And here's a bonus: it even looks like the function! In fact, for certain functions, I can "tailor" (pun intended) an infinite polynomial that exactly equals the function at all values of x just by this process of creating a polynomial with the same derivatives as my function.
Why is -sin(x) the derivative of cos(x)? I mean, where does this information comes from? How can I calculate this?

at 1:18
There are a variety of ways to prove this. I prefer direct computation using the definitions of the sine and cosine functions:
Note that:```
sin x ≡ ½*i*e^(-x*i) - ½*i*e^(x*i)
cos x ≡ ½ e^(-x*i) + ½e^(x*i)```
d/dx cos x = d/dx { ½ e^(-x*i) + ½e^(x*i)}
d/dx cos x = d/dx {½ e^(-x*i)} + d/dx {½e^(x*i)}
d/dx cos x = ½ d/dx e^(-x*i) + ½ d/dx e^(x*i)
d/dx cos x = ½ e^(-x*i) d/dx(-x*i) + ½ e^(x*i) d/dx(x*i)
d/dx cos x = ½ e^(-x*i)(-i) + ½ e^(x*i)(i)
d/dx cos x = − [½ i e^(-x*i) - ½ i e^(x*i)]
d/dx cos x = − sin x
If we define the MacLaurin series for cos x as ∑ from n = 0 to infinity of (-1)^n * x^(2n)/(2n!) wouldn't we artificially take x = 0 out of the domain because 0^0 is not defined? I know this notation isn't used in this video but I've seen it used before, including in Khan Academy exercises.
Most mathematicians assert that 0⁰ = 1, though this has not been established by a formal proof. And this is in fact used in the Maclaurin Series for cos x, such that the first term is 1 no matter what x is equal to.
At around 2:15 he states that the steps work whether you are using radians or degrees, but it doesn't seem reasonable that the polynomial will give you the same answer whether you use x = pi/2 or x=90. Is there some reason that you makes this approximation work specifically with radians?
That is only because you are dealing with an angle of 0, which is the same in radians and degrees. For any other angle, you need to use radians. At this level of study, degrees should not be used at all.
If calculators use a MacLauren series to approximate trig functions, how come when I graph cos x it takes a couple seconds, but when I graph the first 10 terms of it's MacLauren series it takes around half a minute? Does it have to do with the fact that trig functions are periodic, and hence the series only needs to be accurate between -pi and pi and then can be horizontally translated to find the cosine of angles outside that domain?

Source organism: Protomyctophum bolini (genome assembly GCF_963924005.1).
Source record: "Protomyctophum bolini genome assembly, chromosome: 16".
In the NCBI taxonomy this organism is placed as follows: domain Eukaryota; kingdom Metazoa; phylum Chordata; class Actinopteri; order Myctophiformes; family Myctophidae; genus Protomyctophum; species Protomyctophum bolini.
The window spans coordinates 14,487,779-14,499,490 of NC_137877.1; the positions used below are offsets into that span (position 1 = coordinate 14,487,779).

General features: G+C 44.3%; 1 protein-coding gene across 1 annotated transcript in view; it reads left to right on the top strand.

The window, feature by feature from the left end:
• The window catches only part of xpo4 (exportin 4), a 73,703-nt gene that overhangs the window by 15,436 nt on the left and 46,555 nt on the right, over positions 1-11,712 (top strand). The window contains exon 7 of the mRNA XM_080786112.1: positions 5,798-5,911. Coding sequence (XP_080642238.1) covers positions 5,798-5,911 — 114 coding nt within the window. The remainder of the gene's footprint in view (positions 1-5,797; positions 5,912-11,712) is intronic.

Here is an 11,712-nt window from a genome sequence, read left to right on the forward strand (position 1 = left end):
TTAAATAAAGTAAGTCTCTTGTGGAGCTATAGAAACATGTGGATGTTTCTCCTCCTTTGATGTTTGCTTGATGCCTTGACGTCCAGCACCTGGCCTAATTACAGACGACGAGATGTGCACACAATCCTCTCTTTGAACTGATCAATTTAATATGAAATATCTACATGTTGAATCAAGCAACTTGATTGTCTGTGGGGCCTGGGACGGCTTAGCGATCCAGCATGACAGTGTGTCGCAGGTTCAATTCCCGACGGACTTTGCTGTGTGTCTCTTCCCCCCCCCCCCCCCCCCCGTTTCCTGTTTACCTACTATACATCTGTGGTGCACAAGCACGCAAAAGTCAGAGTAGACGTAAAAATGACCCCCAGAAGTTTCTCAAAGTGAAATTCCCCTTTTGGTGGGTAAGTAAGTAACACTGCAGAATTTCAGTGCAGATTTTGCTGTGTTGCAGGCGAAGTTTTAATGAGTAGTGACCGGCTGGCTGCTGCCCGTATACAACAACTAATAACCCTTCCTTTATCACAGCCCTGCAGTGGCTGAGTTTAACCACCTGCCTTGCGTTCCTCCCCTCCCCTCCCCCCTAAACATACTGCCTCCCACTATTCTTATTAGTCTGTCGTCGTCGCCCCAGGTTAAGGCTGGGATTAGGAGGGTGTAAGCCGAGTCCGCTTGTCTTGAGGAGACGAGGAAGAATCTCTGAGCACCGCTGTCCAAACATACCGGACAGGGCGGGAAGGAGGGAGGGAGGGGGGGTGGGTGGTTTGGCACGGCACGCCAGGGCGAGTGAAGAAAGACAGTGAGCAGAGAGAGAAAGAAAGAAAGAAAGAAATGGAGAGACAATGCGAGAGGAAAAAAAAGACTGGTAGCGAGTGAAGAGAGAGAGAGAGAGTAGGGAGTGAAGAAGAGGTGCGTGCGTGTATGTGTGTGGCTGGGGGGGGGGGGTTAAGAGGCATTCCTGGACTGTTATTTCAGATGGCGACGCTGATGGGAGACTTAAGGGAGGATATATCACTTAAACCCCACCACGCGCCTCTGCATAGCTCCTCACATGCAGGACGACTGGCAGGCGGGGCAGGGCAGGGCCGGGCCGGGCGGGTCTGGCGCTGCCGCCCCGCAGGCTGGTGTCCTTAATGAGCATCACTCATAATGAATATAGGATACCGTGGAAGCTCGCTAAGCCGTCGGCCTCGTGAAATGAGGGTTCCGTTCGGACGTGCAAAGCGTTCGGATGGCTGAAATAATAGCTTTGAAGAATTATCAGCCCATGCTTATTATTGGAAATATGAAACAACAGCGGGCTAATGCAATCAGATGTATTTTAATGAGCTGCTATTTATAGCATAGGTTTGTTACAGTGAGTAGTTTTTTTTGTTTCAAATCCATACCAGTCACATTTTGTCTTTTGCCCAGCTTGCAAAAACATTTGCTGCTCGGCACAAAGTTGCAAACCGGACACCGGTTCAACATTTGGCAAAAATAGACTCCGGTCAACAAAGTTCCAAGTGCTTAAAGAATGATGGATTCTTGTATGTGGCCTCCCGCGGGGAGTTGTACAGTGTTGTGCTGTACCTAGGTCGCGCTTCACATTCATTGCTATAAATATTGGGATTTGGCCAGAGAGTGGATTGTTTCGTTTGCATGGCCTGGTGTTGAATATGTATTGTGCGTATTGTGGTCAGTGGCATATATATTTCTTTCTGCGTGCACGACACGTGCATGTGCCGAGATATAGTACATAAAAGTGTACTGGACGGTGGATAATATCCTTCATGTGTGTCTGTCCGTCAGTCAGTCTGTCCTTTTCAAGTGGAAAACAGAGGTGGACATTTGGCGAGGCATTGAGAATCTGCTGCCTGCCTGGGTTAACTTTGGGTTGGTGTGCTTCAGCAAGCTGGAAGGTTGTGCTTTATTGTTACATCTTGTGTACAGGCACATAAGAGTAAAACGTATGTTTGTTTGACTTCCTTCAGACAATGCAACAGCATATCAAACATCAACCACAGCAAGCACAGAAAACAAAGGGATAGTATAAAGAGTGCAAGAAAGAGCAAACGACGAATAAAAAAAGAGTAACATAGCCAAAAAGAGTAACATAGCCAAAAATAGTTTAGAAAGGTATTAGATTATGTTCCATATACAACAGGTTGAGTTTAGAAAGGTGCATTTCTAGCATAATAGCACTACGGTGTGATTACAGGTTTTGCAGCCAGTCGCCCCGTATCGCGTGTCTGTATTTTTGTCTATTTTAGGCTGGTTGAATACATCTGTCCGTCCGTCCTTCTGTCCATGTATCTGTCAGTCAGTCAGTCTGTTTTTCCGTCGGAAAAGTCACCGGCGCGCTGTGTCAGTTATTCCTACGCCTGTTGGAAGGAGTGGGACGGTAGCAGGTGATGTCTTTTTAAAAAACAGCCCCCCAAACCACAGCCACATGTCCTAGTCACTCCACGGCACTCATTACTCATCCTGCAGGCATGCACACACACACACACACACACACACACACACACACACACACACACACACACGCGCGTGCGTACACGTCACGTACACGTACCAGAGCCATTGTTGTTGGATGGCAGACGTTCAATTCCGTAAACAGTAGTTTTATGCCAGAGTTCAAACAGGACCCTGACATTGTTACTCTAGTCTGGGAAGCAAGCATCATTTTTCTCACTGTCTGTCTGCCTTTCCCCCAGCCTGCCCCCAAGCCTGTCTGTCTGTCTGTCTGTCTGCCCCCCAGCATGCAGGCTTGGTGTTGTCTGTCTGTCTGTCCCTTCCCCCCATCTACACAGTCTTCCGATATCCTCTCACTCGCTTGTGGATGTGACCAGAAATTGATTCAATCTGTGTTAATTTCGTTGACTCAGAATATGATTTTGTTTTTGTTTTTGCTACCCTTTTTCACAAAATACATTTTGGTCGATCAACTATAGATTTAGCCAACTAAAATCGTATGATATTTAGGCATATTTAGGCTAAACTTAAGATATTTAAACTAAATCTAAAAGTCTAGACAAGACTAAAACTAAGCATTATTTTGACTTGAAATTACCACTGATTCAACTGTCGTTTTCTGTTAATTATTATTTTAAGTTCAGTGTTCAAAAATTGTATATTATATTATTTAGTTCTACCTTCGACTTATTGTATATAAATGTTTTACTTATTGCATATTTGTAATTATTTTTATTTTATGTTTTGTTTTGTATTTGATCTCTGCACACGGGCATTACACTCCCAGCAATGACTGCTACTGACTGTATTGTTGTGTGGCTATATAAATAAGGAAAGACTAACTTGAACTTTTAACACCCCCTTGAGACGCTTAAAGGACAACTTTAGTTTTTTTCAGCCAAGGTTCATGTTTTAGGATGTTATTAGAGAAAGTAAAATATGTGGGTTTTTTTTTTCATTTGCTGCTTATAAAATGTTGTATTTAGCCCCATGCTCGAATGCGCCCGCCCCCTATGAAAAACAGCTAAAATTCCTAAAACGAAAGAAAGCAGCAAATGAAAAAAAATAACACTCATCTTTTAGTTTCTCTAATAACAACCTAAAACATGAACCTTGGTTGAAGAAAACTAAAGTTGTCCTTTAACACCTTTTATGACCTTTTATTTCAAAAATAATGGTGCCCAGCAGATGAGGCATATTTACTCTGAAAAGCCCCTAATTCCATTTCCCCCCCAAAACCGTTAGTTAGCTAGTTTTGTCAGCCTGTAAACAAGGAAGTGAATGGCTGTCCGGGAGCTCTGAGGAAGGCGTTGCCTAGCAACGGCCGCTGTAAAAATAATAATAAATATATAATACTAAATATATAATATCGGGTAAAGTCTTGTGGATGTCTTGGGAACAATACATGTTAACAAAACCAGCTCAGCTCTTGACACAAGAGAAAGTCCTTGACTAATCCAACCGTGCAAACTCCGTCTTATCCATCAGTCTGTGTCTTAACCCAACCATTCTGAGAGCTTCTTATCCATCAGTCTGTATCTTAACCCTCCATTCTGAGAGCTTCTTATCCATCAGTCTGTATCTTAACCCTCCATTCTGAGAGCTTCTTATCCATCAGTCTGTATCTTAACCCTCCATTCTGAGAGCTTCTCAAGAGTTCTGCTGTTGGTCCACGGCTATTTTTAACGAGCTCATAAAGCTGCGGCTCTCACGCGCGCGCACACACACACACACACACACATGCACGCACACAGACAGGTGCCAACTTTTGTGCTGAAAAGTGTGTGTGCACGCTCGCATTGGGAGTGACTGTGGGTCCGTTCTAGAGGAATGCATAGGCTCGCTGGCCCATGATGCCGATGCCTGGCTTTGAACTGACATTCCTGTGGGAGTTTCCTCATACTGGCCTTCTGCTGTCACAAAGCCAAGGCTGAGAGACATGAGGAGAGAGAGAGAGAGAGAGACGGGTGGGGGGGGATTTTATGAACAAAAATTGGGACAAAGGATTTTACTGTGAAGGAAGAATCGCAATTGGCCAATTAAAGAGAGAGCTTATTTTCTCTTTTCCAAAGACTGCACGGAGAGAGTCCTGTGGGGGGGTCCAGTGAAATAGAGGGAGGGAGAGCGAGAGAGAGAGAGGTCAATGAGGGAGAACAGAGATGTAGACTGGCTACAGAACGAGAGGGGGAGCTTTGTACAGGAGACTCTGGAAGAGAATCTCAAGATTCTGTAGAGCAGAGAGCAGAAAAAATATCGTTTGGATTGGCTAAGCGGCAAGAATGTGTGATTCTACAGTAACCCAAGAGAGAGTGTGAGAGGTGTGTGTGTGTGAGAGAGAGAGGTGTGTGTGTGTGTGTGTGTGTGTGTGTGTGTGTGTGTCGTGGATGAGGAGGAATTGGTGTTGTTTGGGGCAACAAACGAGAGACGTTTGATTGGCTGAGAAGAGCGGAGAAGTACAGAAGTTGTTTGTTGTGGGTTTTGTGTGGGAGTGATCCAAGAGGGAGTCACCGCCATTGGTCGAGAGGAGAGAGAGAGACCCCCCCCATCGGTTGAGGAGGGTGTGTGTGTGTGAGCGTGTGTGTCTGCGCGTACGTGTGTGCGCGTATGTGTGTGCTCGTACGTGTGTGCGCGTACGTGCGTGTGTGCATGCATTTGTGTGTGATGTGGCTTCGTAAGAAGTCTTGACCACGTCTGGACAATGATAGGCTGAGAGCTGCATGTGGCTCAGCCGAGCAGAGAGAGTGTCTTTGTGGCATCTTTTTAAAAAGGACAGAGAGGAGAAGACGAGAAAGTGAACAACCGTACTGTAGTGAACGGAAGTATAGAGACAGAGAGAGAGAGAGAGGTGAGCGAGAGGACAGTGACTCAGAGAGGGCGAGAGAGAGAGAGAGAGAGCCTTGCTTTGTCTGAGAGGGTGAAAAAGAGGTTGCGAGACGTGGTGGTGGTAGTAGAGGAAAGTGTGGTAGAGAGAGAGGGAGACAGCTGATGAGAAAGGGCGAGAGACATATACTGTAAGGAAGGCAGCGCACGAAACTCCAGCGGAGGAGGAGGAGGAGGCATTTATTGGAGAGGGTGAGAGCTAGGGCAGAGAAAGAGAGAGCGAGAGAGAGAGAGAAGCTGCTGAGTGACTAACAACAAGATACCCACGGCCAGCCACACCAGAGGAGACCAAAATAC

Calculators use a method called CORDIC to compute the trig functions. While this method is quite good for the way that computers process numbers, it isn't really very good for the way that humans do computations by hand. So, that is why it is not routinely taught in math classes.

So, no, calculators do not use Maclaurin series for the trig functions.
I feel like there is a gap in the videos here between this video and the previous Maclaurin and Taylor intuiton video. I am not sure where the p(x) Maclaurin form or the purpose came from. It is just kind of presented as if you are already familiar with it. Any insight?
Why when we approximate the cosine function with polynomials it works so much better than approximating the sine function? (I can send my approximations in the graph I made, email me if possible)
It also depends on what order term you use for an approximation. At order 1 (linear approximation), you get a better approximation for sine than cosine (y = x works better for sine than y = 1 works for cosine). But if you include second order terms (quadratic approximation) you do better with cosine because sine doesn't have a second order term.
please i could not solve these questions , to expand the function f(x)= Cos2 3x at x0=0
How can cos(x) in degrees and cos(x) in radians have the same serie if one finish its cycle at 2 pi and the other in 360. That would mean that if you plug pi to the serie it will give the same result as 180!!